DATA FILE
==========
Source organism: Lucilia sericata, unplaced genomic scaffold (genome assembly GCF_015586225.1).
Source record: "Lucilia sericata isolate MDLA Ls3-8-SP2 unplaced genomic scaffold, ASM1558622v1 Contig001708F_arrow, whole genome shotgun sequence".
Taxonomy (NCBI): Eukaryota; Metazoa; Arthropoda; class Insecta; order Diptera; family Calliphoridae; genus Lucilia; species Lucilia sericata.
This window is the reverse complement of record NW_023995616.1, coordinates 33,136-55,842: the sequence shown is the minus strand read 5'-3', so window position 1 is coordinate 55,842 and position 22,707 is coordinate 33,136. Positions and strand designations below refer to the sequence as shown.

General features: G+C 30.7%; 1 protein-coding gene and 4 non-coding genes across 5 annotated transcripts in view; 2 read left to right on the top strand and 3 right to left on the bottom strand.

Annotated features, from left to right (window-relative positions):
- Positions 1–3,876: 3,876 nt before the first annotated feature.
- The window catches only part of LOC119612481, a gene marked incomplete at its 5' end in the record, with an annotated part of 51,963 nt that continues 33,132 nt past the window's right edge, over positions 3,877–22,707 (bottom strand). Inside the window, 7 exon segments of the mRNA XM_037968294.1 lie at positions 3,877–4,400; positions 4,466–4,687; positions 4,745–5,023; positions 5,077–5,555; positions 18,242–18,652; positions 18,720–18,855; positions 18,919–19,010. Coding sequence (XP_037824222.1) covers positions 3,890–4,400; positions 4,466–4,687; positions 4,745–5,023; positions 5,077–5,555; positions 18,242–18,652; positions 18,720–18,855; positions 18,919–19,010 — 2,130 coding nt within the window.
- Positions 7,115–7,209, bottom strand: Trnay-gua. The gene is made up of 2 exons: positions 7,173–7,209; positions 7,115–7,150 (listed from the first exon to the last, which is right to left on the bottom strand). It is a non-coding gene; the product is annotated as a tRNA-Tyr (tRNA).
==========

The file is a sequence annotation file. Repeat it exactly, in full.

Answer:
Source organism: Lucilia sericata, unplaced genomic scaffold (genome assembly GCF_015586225.1).
Source record: "Lucilia sericata isolate MDLA Ls3-8-SP2 unplaced genomic scaffold, ASM1558622v1 Contig001708F_arrow, whole genome shotgun sequence".
Taxonomy (NCBI): Eukaryota; Metazoa; Arthropoda; class Insecta; order Diptera; family Calliphoridae; genus Lucilia; species Lucilia sericata.
This window is the reverse complement of record NW_023995616.1, coordinates 33,136-55,842: the sequence shown is the minus strand read 5'-3', so window position 1 is coordinate 55,842 and position 22,707 is coordinate 33,136. Positions and strand designations below refer to the sequence as shown.

General features: G+C 30.7%; 1 protein-coding gene and 4 non-coding genes across 5 annotated transcripts in view; 2 read left to right on the top strand and 3 right to left on the bottom strand.

Annotated features, from left to right (window-relative positions):
- Positions 1–3,876: 3,876 nt before the first annotated feature.
- The window catches only part of LOC119612481, a gene marked incomplete at its 5' end in the record, with an annotated part of 51,963 nt that continues 33,132 nt past the window's right edge, over positions 3,877–22,707 (bottom strand). Inside the window, 7 exon segments of the mRNA XM_037968294.1 lie at positions 3,877–4,400; positions 4,466–4,687; positions 4,745–5,023; positions 5,077–5,555; positions 18,242–18,652; positions 18,720–18,855; positions 18,919–19,010. Coding sequence (XP_037824222.1) covers positions 3,890–4,400; positions 4,466–4,687; positions 4,745–5,023; positions 5,077–5,555; positions 18,242–18,652; positions 18,720–18,855; positions 18,919–19,010 — 2,130 coding nt within the window.
- Positions 7,115–7,209, bottom strand: Trnay-gua. The gene is made up of 2 exons: positions 7,173–7,209; positions 7,115–7,150 (listed from the first exon to the last, which is right to left on the bottom strand). It is a non-coding gene; the product is annotated as a tRNA-Tyr (tRNA).